don’t forget to factor in property taxes, condo fees and utilities.

 

As part of real estate best practices, consider the condo purchase as a long-term investment and

don’t expect to make a profit after a year or two. While the child is attending university or

college, definitely hold onto the property for the length of time they are in school.

 

One expert notes that buying the condo as rental property has the advantage that the interest on

the mortgage is fully tax deductible, including the interest on a borrowed down payment, and

condo owners are able to deduct 100 per cent of interest costs against income. The downside: the

treatment of the capital gains tax could impact the advantages. Professional realty help and

answers prior to your decision to buy is again emphasized.

 

Should a parent go the condo-as- rental-property route, the children could be given permission to

sublet during the summer months, especially for those where Edmonton is not their principal

home city, or they need to move out of the area temporarily for work. In this scenario, subletting

over the summer serves as a practical way to keep rent revenue flowing without interruption until

the child returns to college or university. The summer months prove a popular time for students

to sublet to other responsible students.

 

Student as principal buyer:

Another option cited is for the parent to arrange to have the child on the title as the principal

buyer and the parent(s) as co-signor. The property is, then, considered a principal residence and

not a revenue property, which means that the interest is not deductible, but neither will parent(s)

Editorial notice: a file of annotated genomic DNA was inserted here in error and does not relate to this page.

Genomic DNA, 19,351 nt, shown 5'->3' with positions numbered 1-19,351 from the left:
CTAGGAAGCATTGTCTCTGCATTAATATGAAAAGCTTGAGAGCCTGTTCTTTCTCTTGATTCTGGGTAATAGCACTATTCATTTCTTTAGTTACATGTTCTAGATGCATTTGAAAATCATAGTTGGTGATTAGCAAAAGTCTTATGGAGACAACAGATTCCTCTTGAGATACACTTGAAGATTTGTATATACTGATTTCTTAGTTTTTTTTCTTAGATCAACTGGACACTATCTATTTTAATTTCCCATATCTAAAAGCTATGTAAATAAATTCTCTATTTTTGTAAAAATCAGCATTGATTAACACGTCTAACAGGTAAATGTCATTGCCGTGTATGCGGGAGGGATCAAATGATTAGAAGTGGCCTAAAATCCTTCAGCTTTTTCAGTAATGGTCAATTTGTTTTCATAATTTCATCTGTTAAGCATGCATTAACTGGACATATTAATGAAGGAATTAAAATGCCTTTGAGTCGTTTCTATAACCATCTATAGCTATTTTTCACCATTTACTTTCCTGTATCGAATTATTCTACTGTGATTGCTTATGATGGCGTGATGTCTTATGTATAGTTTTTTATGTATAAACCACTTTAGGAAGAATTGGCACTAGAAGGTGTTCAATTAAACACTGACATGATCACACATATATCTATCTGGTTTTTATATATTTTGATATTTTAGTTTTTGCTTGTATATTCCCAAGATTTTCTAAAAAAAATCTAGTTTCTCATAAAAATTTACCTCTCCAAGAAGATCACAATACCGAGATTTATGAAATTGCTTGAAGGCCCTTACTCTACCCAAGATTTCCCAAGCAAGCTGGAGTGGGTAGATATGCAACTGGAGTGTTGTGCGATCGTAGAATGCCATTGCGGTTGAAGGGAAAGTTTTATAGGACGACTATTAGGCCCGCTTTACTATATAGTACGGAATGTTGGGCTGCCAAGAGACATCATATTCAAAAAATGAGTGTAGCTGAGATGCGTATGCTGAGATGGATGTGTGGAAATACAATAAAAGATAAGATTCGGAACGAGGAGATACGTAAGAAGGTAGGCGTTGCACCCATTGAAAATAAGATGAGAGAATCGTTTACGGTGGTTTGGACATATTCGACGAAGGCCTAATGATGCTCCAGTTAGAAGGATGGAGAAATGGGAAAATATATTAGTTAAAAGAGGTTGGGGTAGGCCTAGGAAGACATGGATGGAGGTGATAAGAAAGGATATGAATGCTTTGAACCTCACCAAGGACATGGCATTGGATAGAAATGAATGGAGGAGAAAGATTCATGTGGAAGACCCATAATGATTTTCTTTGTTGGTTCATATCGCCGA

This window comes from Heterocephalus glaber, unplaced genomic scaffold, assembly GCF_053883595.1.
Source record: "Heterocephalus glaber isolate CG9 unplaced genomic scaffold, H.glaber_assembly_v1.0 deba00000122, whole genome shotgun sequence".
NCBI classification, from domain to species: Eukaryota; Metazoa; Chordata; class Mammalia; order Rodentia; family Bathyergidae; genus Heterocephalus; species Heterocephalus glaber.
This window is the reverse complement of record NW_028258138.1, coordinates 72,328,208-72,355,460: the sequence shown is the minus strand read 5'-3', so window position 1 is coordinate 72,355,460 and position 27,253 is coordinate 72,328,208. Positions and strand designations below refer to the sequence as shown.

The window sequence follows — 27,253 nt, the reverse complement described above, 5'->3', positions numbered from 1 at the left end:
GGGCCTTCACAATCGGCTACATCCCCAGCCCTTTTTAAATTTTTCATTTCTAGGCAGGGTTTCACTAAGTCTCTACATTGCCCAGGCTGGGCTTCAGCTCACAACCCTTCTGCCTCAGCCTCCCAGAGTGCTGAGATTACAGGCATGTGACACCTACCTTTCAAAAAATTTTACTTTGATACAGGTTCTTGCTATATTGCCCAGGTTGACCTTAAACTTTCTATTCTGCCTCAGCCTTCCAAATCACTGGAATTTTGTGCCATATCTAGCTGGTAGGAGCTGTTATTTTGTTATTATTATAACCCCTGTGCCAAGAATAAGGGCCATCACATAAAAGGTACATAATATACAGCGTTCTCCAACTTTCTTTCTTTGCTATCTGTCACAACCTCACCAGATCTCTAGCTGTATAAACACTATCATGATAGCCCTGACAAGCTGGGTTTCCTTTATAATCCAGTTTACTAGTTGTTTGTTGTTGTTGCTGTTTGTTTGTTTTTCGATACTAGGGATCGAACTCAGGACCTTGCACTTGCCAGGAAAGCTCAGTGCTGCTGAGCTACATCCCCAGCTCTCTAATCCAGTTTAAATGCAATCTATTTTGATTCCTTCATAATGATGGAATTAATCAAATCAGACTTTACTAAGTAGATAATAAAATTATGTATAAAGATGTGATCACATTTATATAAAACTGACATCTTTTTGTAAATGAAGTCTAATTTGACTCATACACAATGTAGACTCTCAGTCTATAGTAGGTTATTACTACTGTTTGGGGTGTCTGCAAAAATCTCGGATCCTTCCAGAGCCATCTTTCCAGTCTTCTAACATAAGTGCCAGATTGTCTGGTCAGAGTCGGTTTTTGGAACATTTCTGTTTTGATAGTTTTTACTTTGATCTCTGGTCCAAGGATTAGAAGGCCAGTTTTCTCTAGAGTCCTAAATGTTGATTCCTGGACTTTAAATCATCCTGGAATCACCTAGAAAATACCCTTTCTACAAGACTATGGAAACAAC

need to deal with any capital gains tax.

 

The future of unique, affordable mini-condos:

Edmonton may well lead in unique and affordable condo concepts, such as The University of

Alberta’s 230-square- foot condo that was built as a model inside its industrial design studio.

In March 2017, the University of Alberta asked for feedback from the public about how such

spaces could fit into the lives of Albertans. The tiny condo was designed and installed by

associate professor and tiny-home builder Tim Antoniuk in the University’s Micro Habitation

Lab.

 

The grand opening was held for developers, policymakers, and students wanting to live in the

city’s core, and their thoughts were solicited about the tiny design, featuring a folding bed, a

moveable bathroom wall to create more living space, and tables that could be extended or tucked

away.

 

A tiny inner-city condo, inspired by Antoniuk’s design, could cost as little as $150,000.

While the tiny-house movement has its foundation in the United States, the actuality of smaller,

often more environmentally friendly homes has recently become more popular with Edmonton

property owners, such as the planned community in Big Valley, population 350 − albeit 220

kilometres south of Edmonton. The neighbourhood intends to build a subdivision containing 22

undersized lots, measuring 30 by 80 feet − considerably smaller than conventional lot sizes in the

village, measuring approximately 50 by 120 feet.

 

With a tiny home costing considerably less than conventional houses, a build of this type just

might catch on as an alternative to red-hot markets, especially for downsizers, students and new

wage-earning millennials.

 

Zoocasa is a real estate brokerage based in Toronto.

 

Sheila O’Hearn is a freelance and creative writer, and has worn many hats throughout her career, from general staff reporter to magazine editor. She has a keen interest in business entrepreneurship and currently writes for several outlets. Visit her at LinkedIn for more info.